The other reason is, as a jungler the amount of control you have over a game is insane. A good jungler will secure objectives and help teammates get kills. A great jungler will decimate enemy champions, seize every single objective off the map, paralyze the enemy jungler, and completely dominate the game.

great jungler will decimate enemy champions, seize every single objective off the map, paralyze the enemy jungler, and completely dominate the game

The difference in who's the better jungler is almost always clear in games. You determine the flow of the game, how aggresively the enemy champions will play in lane...hell, a well played jungler could render the enemy team scared of venturing anywhere past the halfway mark of their lane at any moments you're off the map. That kind of control is simply too good to pass up.

Bottom line, learn how to jungle! Too many advantages in learning this role to pass up. Plus the role is flexible and you can take the champion that fits your personal playstyle best in (please don't be that person who does Sona jungle or something though...logic does have to come in at some point).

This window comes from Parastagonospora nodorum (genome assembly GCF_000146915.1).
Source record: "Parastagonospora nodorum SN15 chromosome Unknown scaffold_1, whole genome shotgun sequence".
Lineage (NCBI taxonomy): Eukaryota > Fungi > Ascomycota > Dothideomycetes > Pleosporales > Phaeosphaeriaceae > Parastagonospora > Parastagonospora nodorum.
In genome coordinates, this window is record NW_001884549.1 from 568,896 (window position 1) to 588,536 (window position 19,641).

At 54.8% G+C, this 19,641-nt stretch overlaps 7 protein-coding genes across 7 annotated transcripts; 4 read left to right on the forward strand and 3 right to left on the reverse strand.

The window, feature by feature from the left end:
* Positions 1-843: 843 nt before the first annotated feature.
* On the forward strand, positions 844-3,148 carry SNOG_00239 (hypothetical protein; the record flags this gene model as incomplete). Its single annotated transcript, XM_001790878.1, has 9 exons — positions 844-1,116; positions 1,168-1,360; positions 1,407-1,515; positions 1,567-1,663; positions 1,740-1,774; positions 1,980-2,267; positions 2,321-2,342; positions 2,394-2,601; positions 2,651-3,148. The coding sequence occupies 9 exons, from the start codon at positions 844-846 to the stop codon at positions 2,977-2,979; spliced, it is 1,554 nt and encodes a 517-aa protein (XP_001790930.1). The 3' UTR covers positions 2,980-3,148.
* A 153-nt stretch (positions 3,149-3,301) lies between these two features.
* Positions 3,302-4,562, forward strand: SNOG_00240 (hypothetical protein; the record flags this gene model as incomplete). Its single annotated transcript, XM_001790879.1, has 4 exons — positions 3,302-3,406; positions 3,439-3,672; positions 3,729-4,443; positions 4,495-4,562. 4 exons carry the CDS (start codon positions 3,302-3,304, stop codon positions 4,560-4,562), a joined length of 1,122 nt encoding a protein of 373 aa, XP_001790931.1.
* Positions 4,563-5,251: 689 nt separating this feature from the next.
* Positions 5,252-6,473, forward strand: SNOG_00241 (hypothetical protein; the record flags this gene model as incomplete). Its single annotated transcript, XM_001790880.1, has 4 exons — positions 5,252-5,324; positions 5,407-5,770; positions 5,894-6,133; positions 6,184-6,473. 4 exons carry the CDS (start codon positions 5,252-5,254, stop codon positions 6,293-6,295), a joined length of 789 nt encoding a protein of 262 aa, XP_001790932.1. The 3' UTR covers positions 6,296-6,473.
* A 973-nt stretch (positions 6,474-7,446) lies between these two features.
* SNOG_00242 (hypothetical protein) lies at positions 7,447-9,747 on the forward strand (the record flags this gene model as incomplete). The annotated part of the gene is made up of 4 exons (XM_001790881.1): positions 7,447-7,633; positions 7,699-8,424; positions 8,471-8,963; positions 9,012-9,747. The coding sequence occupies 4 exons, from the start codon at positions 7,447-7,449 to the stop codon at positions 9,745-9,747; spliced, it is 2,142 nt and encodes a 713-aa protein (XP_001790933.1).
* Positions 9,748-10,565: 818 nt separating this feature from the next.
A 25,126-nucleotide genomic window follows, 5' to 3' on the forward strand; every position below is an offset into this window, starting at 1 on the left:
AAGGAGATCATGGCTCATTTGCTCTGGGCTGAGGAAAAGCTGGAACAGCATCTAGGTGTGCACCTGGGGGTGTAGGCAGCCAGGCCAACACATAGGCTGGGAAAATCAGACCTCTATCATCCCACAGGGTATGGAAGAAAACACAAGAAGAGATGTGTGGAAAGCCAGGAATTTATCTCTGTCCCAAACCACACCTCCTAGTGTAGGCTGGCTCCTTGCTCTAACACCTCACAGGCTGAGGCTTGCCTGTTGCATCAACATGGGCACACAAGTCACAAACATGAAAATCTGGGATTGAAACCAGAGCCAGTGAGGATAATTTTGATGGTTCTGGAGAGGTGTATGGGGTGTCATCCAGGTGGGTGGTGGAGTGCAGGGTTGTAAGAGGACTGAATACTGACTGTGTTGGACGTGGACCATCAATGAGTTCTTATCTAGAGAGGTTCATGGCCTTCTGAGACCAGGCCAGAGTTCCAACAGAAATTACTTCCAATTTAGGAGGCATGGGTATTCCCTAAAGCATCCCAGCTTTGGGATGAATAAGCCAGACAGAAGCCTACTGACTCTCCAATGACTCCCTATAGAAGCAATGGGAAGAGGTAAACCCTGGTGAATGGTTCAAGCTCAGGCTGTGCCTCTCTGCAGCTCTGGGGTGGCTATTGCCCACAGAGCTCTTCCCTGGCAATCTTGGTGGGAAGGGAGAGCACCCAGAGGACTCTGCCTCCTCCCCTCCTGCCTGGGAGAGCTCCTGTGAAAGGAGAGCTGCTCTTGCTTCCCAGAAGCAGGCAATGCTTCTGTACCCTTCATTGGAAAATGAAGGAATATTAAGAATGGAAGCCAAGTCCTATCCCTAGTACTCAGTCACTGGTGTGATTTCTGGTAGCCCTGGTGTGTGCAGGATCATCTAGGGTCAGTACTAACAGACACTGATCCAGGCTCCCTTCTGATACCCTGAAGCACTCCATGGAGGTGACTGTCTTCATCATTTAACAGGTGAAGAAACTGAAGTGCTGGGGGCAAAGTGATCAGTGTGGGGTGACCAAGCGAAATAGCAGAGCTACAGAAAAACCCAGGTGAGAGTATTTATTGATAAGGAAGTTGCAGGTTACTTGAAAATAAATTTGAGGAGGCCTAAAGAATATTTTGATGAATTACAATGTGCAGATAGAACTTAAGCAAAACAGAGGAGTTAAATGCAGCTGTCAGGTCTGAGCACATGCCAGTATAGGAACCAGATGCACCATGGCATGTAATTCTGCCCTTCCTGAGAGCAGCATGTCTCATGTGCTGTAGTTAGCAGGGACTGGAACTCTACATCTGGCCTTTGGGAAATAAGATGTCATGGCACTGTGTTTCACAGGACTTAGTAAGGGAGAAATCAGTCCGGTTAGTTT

Push each and every advantage

Alright so...you're playing in the middle lane. You killed your opposing laner and got a bunch of gold. From here on out you play a key role in determining how easy the game will be for you and your team hear on out.

I will judge you as a 'mediocre' or 'good' player on account of what you do next. 

A mediocre player would recall back to base straight away, spend their gold  on some damage items and come back. They're obviously stronger than the lane opponent and proceeds to kill him/her over and over again.  

A good player would look to see if the minion wave is pushing to their side of the tower. If the coast is clear he/she will proceed to clear out the minion wave and recall, buy items, kill the opposing laner again and/or roam the map, pressuring the other enemy laners as well. 

The mediocre player gives their opponent plenty of chances to catch back up and eliminate their mistakes. The mediocre player didn't check to see where the minion wave was and ended up backing and missing a wave or two of cs (creep score) which translate to gold and experience while their opposing laner got their share, reducing the gap. The game is now left to chance where the opposing laner either plays carelessly enough that the mediocre player runs away with his/her lead or plays carefully enough that he/she claws their way back up and into the game, winning the game in the end.

The good player removed a lot of ways the opposing laner could've caught up. He/she denied experience and gold, something the opponent desperately needs. The good player then roamed the map, pushing his lead even further by helping his/her teammates and thus further securing a victory.